Agent says NHL investigations into long-term deals a prelude to restrictions in new CBA
The agent for Lightning captain Vinny Lecavalier said the NHL's investigation into whether some long-term contracts were written to circumvent the salary cap might lead to restrictions on contracts being incorporated into the next collective bargaining agreement.
Kent Hughes said he could see the league pushing for restrictions on contract lengths and even values, and pointed out there already are such restrictions on entry-level contracts.
"Whatever the parameters are going to be, it would be nice to know the parameters so you don't negotiate in the dark," Hughes said.
The issue is bubbling because of the league's rejection, supported by an arbitrator, of the Devils' 17-year, $102 million contract with star wing Ilya Kovalchuk. Front-loaded, with $98.5 million in salary delivered in the first 11 years (substantially lowering the cap hit while assuming Kovalchuk will play until he is 44 years old), the league and arbitrator ruled the contract was written to circumvent the salary cap. While there is nothing in the CBA to specifically prevent it, the league and arbitrator believe the spirit of the CBA, which is to level the financial playing field for all teams, was ignored.
Which is why Hughes said, the league might push for more specific, and restrictive.
"What these types of deals do is provide a competitive edge for the big market clubs, the teams that can spend money," Hughes said. "It's really a competitive-equality angle that should be motivating the league."
The league also is looking into long-term, cap-friendly deals signed by Chicago's Marian Hossa, Philadelphia's Chris Pronger, Boston's Marc Savard and Vancouver's Roberto Luongo. The league said it has "no issue" with Lecavalier's 11-year, $85 million contract extension, presumably because the drop-off in salary over the term of the contract is not as extreme as in other contracts and for not nearly as long.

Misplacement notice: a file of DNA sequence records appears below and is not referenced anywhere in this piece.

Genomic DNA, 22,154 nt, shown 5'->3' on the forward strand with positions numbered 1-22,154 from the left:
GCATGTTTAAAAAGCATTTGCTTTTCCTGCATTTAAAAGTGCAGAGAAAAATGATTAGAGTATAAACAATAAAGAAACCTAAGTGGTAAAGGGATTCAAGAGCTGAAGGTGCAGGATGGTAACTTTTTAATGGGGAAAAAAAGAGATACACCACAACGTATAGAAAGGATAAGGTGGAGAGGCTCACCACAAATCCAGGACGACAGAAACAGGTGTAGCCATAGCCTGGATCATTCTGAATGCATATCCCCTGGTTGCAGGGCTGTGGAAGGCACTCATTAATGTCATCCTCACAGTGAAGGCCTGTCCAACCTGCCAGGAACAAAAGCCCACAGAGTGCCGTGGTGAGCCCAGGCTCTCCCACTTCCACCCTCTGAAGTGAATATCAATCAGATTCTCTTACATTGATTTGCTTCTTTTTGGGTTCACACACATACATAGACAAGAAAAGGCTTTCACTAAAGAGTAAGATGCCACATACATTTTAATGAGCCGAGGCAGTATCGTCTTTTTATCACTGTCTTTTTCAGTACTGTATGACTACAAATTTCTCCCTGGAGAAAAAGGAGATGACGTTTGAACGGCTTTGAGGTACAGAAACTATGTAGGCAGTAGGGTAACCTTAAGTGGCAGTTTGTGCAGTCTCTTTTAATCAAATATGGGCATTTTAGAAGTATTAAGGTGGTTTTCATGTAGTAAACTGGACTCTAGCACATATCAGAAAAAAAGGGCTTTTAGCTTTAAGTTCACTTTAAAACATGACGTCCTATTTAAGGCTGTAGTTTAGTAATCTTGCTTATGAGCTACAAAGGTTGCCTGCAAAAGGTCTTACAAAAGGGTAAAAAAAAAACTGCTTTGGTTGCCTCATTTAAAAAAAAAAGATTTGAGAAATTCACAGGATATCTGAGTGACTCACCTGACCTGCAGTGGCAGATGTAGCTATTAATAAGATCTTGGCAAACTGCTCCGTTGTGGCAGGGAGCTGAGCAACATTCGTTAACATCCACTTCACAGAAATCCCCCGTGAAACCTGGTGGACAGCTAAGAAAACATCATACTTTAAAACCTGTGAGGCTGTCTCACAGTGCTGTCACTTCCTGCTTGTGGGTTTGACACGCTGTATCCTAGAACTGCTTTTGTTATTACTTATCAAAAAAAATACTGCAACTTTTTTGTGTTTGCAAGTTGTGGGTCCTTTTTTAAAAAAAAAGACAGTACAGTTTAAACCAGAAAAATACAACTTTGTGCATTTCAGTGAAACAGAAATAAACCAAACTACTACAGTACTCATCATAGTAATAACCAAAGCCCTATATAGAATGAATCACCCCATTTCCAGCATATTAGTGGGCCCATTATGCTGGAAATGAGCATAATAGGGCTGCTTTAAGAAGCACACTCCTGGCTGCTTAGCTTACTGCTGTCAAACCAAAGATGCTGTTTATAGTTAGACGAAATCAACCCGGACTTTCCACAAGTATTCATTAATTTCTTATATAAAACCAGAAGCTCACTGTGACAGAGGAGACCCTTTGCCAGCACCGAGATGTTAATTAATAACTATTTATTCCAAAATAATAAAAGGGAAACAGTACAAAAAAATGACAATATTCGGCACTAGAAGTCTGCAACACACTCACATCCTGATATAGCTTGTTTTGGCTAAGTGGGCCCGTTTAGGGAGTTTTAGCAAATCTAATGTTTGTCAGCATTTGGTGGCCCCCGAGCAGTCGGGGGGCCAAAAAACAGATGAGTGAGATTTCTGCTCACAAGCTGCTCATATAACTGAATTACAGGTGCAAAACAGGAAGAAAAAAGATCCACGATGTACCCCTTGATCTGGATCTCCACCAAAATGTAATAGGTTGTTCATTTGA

Those investigations, and that the current CBA has just two more years until it expires on Sept. 15, 2012, might make it tougher, in the short run, to fashion a long-term deals, Hughes said: "Players who could go out and command a long-term deal, those players who hit the market before the CBA expires, those deals will be heavily scrutinized."
One who does not have to worry is Lightning star Steven Stamkos, who is entering the final season of his three-year, entry-level deal. Only 21 years old, it is a given his annual salary will be going up, not down, over the course of his next contract. As his agent Mark Guy said of the questions surrounding long-term deals, "I don't really think it has any bearing on it. That situation is more reserved for older players, guys who have retirement contracts, as the arbitrator said. That's more for guys who are going into their 40s. Steven is still so young, I don't think it has any bearing on what we do with him."
Speaking of a possible contract extension for Stamkos, Guy said he and Lightning GM Steve Yzerman only have had "discussions about having discussions."